“Sixteenth birthday, you said.” He gave Reed a quick nod. “And he’s into the Splinter Cell series. If he’s good with those, he’d be good with this.”

  She sighed. “I guess boys are always going to play war. I’ll take it, thanks.”

  “They’ll ring you up at the register. Thanks for shopping at GameStop. Can’t hang, man,” he told Reed as the customer walked away. “Slammed.”

  “Thirty seconds. Late show, The Island.”

  “I’m all about it. Clones, baby.”

  “Solid. I’ve got Angie on the hook for it, but she wants to bring Misty on.”

  “Oh, well, I—”

  “Don’t let me down, man. It’s the closest I’ve got to a date out of her.”

  “Yeah, but Misty’s a little scary. And … Do I have to pay for her?”

  “It’s not a date. I’m working on turning it into a date. For me, not for you. You’re my wingman, and Misty’s Angie’s. Clones,” he reminded Chaz.

  “Okay. I guess. Jeez. I wasn’t figuring on—”

  “Great,” Reed said before Chaz changed his mind. “Gotta book. Meet you there.”

  He rushed out. It was happening! Group nondate could clear the way for a one-on-one let’s-hang-out and that opened the door to the possibility of a little touch.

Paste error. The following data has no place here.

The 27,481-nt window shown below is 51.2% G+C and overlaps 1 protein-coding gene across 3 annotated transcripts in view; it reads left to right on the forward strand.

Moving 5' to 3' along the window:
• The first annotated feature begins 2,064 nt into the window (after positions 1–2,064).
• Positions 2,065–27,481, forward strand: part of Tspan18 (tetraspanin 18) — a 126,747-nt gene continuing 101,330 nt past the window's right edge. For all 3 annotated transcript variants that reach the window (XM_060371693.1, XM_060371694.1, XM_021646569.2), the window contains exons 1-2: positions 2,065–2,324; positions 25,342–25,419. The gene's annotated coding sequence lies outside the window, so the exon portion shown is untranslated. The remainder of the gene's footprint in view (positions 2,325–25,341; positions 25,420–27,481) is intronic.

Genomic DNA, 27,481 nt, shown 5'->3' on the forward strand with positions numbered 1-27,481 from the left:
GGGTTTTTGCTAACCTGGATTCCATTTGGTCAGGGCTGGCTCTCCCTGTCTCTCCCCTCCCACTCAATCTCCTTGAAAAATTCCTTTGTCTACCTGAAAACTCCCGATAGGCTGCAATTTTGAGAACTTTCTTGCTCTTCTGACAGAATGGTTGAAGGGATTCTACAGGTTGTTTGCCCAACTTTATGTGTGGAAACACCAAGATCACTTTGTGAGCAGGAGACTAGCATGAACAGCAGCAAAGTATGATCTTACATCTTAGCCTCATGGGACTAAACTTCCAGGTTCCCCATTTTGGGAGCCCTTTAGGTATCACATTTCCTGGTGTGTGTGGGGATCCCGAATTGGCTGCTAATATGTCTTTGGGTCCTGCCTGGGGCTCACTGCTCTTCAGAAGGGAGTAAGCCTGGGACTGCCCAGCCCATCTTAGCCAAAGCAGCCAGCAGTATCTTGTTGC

He could use a little touch. But right now he had three minutes to make it back to Mangia or Dory would scorch his ass.

  He started to lope when he heard what sounded like firecrackers or a series of backfires. It made him think of GameStop’s shooting games. More puzzled than alarmed, he glanced back.

  Then the screaming started. And the thunder.

  Not from behind, he realized, from up ahead. The thunder was dozens of people running. He jumped out of the way as a woman careened toward him racing behind a stroller where the kid inside wailed.

  Was that blood on her face?


  She kept running, her mouth wide in a silent scream.

  An avalanche rolled behind her. People stampeding, stomping on discarded shopping bags, tripping over them, and as some fell, over each other.

  A man skidded over the floor, his glasses bouncing off to be crushed under someone’s foot. Reed grabbed his arm.

  “What’s happening?”

  “He’s got a gun. He shot—he shot—”

  The man shoved to his feet, ran on in a limping sprint. A couple of teenage girls ran weeping and screaming into a store at his left.